La Flor de Noche Buena: Christmas Eve Poinsettia

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Christmas is the season for kindling the fire of hospitality in the hall, the genial flame of charity in the heart. ~ Washington Irving

Nothing kindles my heart at Christmastime and the New Year like the poinsettia. La flor de Nochebuena — this beautiful plant native to Mexico — is truly the Christmas Eve flower in our family.

Shades of red, pink, green, cream, crimson, orange and white…it’s always been the starflower of Christmas night.  From the time of Franciscan friars 17th Century celebrations to 21st Century churches everywhere, the brilliant star-shaped flowers symbolize the Christmas Star, the Star of Bethlehem…and to me the magi and their Star search.

The flower is named after the first United States Minister to Mexico, Joel Roberts Poinsett, who was also an amateur botanist and introduced this beautiful plant into the United States in 1825.

My favorite is pink. I’m not sure why, except that each color seems to express an aspect of the feeling of Christmas.  Red, of course, symbolizes the blood sacrifice – for ancient Aztecs, to the sun, and later to Christians, of crucifixion of the Christ.  Pale green poinsettias bring a light freshness of all things new and healing at the New Year. Cream touches on the gentle spirit of the season; and white, its purity. I’ve not seen many orange-toned poinsettias, but they’d express, to me, the wonder of creativity and of new insights and resolutions at this time of year.

I love the brilliant, rich red poinsettia my husband brought home for Christmas.  Having the plant on the table for family dinners offers the touch of tradition, beauty and meaning to the annual celebrations.

For many years, along with others in our church congregation, we’d order a couple of huge poinsettias .  They’d grace the altar in banks of wondrous pinks and reds until Christmas Eve, and then at that late night service, we’d take them home.  There is something special about that tradition, as well, bringing the poinsettias home on Christmas Eve.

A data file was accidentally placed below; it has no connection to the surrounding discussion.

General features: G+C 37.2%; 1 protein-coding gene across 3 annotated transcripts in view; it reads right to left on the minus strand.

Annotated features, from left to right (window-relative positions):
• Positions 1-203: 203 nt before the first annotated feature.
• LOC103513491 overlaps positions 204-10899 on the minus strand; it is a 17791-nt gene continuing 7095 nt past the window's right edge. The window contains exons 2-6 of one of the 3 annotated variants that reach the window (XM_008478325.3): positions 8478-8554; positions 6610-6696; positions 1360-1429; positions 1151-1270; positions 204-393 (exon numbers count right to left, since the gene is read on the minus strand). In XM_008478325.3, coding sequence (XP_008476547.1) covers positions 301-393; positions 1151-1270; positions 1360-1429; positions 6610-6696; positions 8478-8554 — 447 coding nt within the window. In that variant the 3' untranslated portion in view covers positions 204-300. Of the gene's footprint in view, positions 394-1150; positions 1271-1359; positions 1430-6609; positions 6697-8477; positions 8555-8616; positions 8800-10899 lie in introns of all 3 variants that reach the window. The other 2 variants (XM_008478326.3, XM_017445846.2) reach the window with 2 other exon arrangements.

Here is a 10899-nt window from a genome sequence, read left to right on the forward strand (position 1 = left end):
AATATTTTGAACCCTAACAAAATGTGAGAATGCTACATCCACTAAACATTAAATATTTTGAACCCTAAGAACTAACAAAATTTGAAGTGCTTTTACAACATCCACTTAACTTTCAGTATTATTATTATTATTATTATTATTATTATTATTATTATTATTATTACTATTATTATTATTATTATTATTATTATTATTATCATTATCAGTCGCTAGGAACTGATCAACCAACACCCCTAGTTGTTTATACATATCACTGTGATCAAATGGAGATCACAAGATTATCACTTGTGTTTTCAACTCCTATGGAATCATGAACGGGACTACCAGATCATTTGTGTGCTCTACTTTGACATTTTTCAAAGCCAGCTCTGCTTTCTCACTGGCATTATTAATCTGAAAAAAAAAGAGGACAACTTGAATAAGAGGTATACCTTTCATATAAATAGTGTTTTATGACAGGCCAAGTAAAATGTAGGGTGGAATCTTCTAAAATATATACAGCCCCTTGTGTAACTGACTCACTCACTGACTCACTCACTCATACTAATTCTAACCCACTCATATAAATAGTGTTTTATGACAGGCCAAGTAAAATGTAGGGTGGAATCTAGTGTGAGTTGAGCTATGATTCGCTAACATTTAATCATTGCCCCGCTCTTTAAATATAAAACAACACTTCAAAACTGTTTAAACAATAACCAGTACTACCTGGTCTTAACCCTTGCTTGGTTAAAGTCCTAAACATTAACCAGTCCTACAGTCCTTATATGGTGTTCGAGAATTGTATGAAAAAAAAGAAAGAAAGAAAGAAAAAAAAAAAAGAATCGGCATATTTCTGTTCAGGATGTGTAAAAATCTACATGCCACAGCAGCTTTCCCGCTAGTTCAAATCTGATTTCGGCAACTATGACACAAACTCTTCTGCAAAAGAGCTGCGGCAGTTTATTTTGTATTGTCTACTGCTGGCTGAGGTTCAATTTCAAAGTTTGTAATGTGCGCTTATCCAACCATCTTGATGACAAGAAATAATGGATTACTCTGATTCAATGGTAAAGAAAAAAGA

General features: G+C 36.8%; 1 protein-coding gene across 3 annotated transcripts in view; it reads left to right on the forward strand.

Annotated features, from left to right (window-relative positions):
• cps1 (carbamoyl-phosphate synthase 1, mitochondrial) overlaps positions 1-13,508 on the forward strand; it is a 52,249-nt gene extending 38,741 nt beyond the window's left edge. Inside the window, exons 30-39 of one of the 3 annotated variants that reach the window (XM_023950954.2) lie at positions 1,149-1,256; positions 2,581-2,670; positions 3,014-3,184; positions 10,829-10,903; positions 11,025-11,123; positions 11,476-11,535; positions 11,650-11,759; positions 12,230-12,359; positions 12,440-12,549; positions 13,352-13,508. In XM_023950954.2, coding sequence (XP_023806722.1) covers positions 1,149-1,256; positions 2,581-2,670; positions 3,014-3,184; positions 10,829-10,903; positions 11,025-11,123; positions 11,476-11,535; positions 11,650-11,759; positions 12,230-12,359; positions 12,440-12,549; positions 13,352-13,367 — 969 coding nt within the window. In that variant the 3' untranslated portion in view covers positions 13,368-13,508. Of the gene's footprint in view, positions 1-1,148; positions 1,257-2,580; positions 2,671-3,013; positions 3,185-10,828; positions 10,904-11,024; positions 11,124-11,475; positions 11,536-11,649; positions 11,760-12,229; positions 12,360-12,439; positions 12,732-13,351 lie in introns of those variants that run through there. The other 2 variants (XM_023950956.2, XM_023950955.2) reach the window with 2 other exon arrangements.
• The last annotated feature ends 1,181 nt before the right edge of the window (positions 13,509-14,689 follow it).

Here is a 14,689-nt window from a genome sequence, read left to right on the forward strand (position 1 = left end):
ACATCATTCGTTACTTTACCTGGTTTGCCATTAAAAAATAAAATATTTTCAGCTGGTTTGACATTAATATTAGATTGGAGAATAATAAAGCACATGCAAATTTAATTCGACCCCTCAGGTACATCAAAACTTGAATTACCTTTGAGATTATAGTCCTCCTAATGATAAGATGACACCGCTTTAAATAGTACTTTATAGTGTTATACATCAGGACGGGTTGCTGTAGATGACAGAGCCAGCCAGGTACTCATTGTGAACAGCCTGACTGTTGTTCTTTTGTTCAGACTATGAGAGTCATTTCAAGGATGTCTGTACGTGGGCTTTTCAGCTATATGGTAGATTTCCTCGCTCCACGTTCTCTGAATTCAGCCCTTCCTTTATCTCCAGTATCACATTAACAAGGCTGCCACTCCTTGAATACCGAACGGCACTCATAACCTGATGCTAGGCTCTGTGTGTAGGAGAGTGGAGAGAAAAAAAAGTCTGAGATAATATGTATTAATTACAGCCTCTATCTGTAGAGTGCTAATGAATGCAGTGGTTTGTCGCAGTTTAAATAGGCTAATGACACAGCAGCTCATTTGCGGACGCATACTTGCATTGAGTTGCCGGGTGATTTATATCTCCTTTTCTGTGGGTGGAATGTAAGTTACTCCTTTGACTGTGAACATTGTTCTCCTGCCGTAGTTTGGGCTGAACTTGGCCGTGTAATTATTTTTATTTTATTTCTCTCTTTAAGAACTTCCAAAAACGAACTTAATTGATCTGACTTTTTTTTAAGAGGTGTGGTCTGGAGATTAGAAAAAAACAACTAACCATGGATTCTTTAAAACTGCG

Yes, my husband is partial to the deep red flowers.  I’ve often wondered why I take to the pink tones. But in recent years, I think I’ve discovered the reason.  Pink, rose, fuchsia, ruby represent to me the colors of the heart. The heart of Christmas, which for me, means making the feeling of Christmas last all year long.

Yes, the soft pink tells the story of the magical attribute of Christmas, the beauty of the hospitality of the human heart, which expresses itself most outwardly at Christmastime.

Putting all these colors of the poinsettia together, you have all the harmony of Christmas that you can carry into the New Year. I can nurture my Christmas poinsettia along throughout the coming weeks of winter to remind me.

The starflower’s beautiful blossoms nourish my heart with joy in the midst of wintertime, weaving its magic ith promise of blooms in spring…symbolizing emergence of a new heart within, healing and peace all around us.

 

La Flor de Noche Buena – the Poinsettia

Joel Roberts Poinsett, US Ambassador to Mexico

The beautiful Christmas starflower story and legends

Caring for your poinsettia after Christmas

The Daily Mandala Archives

 

 

About Susan Parcheta 101 Articles

Susan G Parcheta dreamed of being an inspirational writer, even as heading off after college to a teaching job. While teaching was not her passion, words were — writing many years for Livingston newspapers, especially in the areas of education, health and wellness. The dream continues: to inspire creative, healthy living and to explore new concepts of body, mind, spirit. Her signature theme “All Things Beautiful” invites you to embrace the beauty and imagine the possibilities that life has to offer. She lives in Gregory with her husband, Jerry, and their fluffy, pointy-eared — and always lovable — cat, Spock.